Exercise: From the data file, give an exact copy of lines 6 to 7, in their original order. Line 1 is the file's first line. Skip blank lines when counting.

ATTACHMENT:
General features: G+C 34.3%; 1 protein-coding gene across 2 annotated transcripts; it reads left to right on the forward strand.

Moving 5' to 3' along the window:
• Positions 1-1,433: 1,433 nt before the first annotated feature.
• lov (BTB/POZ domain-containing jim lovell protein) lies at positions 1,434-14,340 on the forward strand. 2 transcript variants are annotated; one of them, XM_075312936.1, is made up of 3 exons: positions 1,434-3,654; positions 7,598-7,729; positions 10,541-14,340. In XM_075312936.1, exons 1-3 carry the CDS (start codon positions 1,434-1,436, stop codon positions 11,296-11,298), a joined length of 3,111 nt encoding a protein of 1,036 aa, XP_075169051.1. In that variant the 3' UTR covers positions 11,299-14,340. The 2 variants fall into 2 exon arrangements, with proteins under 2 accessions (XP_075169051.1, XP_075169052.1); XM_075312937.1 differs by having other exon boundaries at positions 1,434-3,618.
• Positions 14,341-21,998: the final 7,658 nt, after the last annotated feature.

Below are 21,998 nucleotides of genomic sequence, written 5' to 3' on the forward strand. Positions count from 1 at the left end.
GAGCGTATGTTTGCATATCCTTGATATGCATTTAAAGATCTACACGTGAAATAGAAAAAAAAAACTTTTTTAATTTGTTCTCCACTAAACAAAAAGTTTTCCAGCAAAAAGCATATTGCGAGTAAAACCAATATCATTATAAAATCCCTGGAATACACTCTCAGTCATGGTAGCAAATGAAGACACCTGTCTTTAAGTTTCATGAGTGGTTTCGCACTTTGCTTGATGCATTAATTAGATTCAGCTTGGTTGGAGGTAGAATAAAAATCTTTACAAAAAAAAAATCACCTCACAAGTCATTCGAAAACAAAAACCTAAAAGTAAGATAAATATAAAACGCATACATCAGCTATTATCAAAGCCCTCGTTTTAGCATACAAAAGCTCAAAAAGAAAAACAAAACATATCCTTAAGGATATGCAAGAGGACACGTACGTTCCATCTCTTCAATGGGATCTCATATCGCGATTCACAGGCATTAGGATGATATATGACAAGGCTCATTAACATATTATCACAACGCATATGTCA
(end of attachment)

Below are 21,998 nucleotides of genomic sequence, written 5' to 3' on the forward strand. Positions count from 1 at the left end.
GAGCGTATGTTTGCATATCCTTGATATGCATTTAAAGATCTACACGTGAAATAGAAAAAAAAAACTTTTTTAATTTGTTCTCCACTAAACAAAAAGTTTTCCAGCAAAAAGCATATTGCGAGTAAAACCAATATCATTATAAAATCCCTGGAATACACTCTCAGTCATGGTAGCAAATGAAGACACCTGTCTTTAAGTTTCATGAGTGGTTTCGCACTTTGCTTGATGCATTAATTAGATTCAGCTTGGTTGGAGGTAGAATAAAAATCTTTACAAAAAAAAAATCACCTCACAAGTCATTCGAAAACAAAAACCTAAAAGTAAGATAAATATAAAACGCATACATCAGCTATTATCAAAGCCCTCGTTTTAGCATACAAAAGCTCAAAAAGAAAAACAAAACATATCCTTAAGGATATGCAAGAGGACACGTACGTTCCATCTCTTCAATGGGATCTCATATCGCGATTCACAGGCATTAGGATGATATATGACAAGGCTCATTAACATATTATCACAACGCATATGTCA